This is a signal for your body to ease production of sleep hormones (e.g. melatonin) and increase those that help you get up and go (e.g. cortisol). Wake-up lights help to keep your sleep cycle on track, boosting mood, energy and productivity levels.
The Research Institute for Sport and Exercise Sciences at Liverpool John Moores University used a Bodyclock Active to see what impact waking up with light would have on performance. They recruited eight subjects that were prone to 'sleep inertia' - waking up with that groggy, still-half-asleep feeling. Compared with waking in dim light, the 30-minute sunrise left subjects feeling more refreshed and alert on waking up.
Cognitive tests showed that average reaction times in this group were significantly quicker. There was also a physical challenge, to complete a 4km cycling time-trial as fast as possible; waking up with light shaved an average of 21 seconds from their time. Just saying.
6. Avoid stress
If possible, avoid stressful situations and take steps to manage stress, as long-term exposure can cause a host of health problems including sleep disorders and nervous fatigue.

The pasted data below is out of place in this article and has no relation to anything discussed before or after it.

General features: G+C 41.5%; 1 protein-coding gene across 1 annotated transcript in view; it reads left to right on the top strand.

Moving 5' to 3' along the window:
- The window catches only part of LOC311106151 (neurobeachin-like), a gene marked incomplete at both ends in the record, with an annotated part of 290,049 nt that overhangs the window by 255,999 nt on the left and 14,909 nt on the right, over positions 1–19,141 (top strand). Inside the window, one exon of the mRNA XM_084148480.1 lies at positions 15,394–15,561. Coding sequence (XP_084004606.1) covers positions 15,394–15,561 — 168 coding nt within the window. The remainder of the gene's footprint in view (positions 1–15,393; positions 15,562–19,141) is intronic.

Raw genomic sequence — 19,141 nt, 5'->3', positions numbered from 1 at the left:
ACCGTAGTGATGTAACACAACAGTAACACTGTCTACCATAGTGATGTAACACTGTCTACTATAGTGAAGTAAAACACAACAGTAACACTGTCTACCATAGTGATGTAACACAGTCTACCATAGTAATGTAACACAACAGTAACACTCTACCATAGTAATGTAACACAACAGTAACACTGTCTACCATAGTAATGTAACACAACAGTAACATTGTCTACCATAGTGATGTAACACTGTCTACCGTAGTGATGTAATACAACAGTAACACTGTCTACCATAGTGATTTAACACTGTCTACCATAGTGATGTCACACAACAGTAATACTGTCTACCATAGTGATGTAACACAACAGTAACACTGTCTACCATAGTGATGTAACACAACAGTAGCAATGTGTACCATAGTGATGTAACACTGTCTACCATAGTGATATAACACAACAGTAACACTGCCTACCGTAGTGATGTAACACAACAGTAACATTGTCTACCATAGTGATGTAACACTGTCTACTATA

Keep a journal for a week or two to identify which situations create the most stress and how you respond to them, and heed advice on how to prevent this happening in the future.
Advice from healthcare professionals includes improving sleep hygiene, which may mean avoiding caffeine, alcohol, and nicotine; trying relaxation techniques and mindfulness, managing your time and sharing your worries with a friend or partner.
Make sure you factor in some 'me time' to do the things you love, even if you have to schedule it in to your diary to make it happen.
Countless studies have shown that exposure to nature reduces stress and boosts well-being. See our feature Bringing nature in for ideas on how to get more nature into your life.
7. Exercise, exercise, exercise
Take plenty of regular exercise – particularly outdoors and during the hours of daylight – which involves increasing your heart rate.
Pumping more oxygen to the brain and around the body boosts mood and has well-documented long term health benefits all round.
Get your family involved as well - the earlier you get your children used to regular exercise and walks in the countryside the more likely it is to remain a habit for them when they are older...and your grandchildren too.